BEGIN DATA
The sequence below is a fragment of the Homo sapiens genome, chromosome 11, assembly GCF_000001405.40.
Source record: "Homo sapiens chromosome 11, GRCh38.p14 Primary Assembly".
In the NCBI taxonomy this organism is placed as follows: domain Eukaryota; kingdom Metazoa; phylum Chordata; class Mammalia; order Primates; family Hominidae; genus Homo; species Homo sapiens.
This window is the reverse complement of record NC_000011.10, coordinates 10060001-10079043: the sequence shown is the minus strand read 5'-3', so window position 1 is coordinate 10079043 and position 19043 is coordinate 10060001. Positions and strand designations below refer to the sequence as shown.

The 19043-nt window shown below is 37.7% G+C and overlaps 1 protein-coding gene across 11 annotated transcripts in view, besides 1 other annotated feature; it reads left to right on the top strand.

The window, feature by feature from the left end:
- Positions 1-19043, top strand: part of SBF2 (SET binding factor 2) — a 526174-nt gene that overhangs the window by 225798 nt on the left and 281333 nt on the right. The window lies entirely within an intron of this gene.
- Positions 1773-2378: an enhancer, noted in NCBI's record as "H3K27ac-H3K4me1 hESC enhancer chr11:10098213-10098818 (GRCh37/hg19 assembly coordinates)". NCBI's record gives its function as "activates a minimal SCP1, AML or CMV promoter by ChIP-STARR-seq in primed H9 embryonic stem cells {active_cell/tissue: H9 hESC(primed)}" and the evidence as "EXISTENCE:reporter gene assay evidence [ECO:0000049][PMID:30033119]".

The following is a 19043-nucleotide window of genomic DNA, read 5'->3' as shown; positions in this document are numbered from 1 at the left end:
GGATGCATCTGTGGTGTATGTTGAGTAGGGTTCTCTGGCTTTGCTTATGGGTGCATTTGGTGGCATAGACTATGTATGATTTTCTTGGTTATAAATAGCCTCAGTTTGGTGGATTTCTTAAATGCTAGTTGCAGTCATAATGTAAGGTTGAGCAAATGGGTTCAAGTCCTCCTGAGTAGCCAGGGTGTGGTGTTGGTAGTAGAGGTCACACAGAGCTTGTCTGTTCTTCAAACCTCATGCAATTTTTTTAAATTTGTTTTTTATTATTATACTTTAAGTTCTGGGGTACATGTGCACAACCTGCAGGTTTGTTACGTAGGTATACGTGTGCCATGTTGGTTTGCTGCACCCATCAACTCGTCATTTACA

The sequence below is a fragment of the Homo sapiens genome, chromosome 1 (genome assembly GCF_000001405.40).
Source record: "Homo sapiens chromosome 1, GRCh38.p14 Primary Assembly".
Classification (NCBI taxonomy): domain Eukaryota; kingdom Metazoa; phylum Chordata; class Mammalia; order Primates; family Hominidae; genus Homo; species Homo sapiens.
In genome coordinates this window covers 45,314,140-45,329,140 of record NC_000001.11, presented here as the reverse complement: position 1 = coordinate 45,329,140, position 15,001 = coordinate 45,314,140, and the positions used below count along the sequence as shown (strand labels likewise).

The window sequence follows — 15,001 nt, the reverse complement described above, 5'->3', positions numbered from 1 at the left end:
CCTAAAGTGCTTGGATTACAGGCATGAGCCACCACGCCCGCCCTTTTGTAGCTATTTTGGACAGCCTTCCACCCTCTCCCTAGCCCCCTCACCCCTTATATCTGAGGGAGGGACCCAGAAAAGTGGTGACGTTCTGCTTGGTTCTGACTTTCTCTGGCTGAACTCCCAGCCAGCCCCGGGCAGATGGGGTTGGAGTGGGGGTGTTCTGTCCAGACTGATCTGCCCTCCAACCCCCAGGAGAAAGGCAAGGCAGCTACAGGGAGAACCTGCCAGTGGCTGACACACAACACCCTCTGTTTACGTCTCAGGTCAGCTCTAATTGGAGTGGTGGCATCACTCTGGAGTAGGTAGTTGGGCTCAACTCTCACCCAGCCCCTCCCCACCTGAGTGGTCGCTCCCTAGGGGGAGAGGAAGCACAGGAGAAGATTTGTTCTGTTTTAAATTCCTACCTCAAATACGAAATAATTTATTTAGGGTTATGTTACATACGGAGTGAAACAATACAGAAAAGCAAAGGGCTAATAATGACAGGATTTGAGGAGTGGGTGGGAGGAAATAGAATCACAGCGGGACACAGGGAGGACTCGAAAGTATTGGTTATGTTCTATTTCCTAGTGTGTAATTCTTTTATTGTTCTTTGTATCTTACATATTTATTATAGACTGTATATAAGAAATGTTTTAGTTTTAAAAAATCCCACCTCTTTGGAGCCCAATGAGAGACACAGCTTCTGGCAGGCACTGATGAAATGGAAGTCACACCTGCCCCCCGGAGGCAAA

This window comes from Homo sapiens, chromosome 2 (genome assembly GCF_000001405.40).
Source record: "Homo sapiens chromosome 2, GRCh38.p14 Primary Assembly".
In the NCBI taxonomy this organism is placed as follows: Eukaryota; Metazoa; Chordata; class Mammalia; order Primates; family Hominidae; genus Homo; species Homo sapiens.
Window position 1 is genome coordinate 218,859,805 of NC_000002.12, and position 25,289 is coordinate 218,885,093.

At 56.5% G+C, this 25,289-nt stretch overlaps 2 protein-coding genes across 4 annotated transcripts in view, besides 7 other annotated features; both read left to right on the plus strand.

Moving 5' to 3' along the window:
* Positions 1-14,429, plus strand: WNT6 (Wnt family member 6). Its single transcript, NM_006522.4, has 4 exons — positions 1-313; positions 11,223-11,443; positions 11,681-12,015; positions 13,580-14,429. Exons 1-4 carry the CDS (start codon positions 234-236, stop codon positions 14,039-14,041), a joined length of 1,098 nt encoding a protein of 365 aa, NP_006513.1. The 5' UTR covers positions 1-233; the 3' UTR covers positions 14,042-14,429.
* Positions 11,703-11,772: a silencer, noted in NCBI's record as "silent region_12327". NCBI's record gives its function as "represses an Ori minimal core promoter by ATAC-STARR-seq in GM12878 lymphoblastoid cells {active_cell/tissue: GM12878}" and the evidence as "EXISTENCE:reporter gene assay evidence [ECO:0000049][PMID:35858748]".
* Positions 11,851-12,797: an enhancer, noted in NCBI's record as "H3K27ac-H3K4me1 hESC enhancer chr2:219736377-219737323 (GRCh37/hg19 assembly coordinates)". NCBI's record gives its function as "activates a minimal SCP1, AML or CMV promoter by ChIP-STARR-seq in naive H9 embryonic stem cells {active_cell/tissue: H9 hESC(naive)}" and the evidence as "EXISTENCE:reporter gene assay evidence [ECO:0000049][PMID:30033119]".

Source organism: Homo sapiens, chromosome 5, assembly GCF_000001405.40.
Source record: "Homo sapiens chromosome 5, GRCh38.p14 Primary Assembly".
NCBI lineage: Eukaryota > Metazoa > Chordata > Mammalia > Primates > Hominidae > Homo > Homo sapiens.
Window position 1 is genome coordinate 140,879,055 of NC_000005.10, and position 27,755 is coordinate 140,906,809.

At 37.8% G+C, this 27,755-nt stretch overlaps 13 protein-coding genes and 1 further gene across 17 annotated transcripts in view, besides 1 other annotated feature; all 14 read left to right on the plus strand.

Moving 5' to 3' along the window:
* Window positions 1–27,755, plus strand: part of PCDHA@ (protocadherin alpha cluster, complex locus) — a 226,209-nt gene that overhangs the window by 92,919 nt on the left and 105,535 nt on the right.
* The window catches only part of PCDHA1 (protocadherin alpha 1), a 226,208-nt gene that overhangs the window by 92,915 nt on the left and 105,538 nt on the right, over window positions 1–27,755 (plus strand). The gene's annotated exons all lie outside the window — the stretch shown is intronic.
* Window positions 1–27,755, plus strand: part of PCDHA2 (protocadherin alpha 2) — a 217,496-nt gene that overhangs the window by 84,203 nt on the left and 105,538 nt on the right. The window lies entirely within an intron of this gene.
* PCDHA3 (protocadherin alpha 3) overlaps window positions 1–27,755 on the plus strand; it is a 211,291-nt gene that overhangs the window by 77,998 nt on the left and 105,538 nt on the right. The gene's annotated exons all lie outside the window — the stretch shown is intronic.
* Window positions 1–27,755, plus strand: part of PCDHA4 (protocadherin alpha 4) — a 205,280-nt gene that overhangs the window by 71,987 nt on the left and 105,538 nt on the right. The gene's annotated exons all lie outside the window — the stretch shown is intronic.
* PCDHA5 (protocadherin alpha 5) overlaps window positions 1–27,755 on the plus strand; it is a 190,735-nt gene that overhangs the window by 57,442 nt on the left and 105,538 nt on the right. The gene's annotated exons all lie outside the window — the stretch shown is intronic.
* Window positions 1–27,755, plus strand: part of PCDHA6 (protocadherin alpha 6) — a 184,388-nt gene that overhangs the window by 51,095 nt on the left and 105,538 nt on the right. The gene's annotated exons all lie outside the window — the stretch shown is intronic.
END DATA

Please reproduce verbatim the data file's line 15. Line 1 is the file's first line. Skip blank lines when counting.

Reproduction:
The window sequence follows — 15,001 nt, the reverse complement described above, 5'->3', positions numbered from 1 at the left end: